While reading The Reporter, I was drawn to the article entitled, “DelCo child advocacy mobile unit: reducing retraumatization.”
I was drawn to the article specifically due to the phrase “reducing retraumatization.” I hate to be the one to point this out, but the entire procedure discussed in this article is not trauma-informed, and in fact, is retraumatizing. A big white van pulling up in a rural community is surely scary, regardless of where it is parked, and is the signature vehicle used in child abductions and sex trafficking.
I am not sure why other representatives need to be behind in a monitor room, which by the way, the child watches everyone file into the van before questioning. Why does a child providing detailed brutal trauma information need a three-ring-circus to corroborate their story that is taken by a trained crime victim interviewer? Not only is that a crime, but it is also retraumatizing, and disgusting. Is this how the perpetrator is questioned?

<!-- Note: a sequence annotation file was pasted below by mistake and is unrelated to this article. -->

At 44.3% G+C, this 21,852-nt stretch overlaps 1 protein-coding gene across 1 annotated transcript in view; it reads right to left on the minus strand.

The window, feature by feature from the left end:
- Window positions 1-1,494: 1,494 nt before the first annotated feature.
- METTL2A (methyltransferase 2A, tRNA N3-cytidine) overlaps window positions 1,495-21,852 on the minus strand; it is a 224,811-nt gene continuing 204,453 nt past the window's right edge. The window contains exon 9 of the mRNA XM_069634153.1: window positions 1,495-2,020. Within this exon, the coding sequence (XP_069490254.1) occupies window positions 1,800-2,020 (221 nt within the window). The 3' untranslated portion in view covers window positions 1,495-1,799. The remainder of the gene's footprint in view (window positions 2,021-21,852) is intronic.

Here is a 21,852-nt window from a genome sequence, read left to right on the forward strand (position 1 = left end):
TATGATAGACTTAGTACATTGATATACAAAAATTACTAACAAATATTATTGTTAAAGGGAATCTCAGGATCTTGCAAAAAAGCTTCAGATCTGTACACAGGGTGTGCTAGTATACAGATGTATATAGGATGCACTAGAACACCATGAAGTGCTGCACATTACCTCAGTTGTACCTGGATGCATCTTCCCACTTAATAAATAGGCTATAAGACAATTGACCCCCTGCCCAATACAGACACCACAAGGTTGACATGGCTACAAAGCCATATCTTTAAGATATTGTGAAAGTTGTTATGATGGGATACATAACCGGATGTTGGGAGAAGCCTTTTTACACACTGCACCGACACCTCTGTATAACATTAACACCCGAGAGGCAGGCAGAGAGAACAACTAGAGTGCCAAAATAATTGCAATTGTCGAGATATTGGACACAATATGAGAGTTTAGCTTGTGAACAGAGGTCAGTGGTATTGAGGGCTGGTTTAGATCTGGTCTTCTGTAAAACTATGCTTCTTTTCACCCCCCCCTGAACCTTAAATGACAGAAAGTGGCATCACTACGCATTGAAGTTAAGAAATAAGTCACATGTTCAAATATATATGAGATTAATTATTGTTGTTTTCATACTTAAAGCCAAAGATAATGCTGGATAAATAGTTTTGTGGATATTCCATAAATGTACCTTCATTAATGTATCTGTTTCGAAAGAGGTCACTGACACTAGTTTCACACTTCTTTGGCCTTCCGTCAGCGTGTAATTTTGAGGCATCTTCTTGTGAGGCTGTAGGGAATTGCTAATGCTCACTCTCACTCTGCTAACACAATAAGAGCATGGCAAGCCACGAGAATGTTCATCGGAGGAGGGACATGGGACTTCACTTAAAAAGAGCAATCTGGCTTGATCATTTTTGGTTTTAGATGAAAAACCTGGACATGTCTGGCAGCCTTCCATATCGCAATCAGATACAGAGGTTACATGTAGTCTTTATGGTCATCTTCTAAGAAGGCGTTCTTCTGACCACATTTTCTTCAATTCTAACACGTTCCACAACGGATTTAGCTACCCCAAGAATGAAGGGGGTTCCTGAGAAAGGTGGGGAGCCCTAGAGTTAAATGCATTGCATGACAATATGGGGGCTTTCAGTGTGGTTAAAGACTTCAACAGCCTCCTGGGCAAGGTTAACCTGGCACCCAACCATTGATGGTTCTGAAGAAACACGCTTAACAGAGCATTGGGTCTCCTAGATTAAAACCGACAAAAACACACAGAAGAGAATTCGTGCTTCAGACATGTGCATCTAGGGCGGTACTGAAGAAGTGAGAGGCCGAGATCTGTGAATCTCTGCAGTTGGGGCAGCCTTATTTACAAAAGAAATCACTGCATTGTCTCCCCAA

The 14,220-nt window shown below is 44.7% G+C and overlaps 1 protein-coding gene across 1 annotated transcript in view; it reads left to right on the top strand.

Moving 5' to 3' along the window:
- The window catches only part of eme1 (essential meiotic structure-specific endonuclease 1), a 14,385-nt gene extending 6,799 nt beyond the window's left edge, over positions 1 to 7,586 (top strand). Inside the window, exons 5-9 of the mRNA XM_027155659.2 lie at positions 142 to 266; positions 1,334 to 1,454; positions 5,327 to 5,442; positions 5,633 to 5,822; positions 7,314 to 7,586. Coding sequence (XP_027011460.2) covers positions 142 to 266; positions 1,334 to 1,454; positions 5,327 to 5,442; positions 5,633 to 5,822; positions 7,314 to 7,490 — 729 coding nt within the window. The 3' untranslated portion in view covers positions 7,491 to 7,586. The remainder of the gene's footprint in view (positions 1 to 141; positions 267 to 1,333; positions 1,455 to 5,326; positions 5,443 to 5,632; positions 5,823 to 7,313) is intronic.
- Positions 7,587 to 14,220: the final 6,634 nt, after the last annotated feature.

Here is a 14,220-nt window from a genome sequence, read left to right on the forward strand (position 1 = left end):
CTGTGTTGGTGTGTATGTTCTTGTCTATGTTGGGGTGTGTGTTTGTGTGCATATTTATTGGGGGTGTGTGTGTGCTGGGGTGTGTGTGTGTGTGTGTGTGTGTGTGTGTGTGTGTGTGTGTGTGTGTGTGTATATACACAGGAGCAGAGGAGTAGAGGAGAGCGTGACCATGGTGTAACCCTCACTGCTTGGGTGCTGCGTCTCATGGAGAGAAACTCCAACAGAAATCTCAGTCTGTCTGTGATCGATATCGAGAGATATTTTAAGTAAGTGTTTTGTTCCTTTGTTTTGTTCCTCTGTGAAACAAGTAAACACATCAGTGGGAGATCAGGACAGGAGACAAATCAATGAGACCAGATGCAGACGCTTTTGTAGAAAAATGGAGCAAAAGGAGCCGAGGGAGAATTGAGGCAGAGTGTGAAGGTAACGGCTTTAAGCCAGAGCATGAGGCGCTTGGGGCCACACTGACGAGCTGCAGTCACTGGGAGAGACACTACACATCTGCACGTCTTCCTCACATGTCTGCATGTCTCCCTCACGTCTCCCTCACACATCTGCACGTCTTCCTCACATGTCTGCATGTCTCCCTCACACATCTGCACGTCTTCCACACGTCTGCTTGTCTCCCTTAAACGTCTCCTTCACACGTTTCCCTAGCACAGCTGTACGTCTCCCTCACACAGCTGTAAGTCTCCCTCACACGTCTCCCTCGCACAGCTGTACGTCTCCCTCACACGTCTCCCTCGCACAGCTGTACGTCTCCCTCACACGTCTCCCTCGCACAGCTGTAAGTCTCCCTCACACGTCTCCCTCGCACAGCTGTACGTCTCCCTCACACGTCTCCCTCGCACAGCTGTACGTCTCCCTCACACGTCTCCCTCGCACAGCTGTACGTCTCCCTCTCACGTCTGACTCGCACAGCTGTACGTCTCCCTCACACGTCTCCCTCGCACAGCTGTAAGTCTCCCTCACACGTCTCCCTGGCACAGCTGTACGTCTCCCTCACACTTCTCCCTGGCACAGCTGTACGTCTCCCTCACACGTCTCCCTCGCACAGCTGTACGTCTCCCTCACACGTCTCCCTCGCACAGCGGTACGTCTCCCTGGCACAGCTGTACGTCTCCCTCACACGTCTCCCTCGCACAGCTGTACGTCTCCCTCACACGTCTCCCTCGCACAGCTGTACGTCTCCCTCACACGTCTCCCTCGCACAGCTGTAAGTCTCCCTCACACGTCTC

Lastly, why does Delaware Opportunities only have one interviewer trained to facilitate these sensitive meetings? What if the trained staff is sick, on vacation, dies, or decides to take a different position? This is a highly skilled area that requires years of experience, along with training to ensure the child is not retraumatized by the questions, etc. Not only that, there should be ongoing training and consultation among in-house staff to keep up-to-date on continuing education and to improve the program.
Lastly, and just a heads up, THREE hours of questioning elementary-aged children is not, again, trauma-informed and is surely retraumatizing. Also, when a victim has tangible evidence, there needs to be an appropriate protocol in place, and the evidence actually needs to be processed and evaluated.
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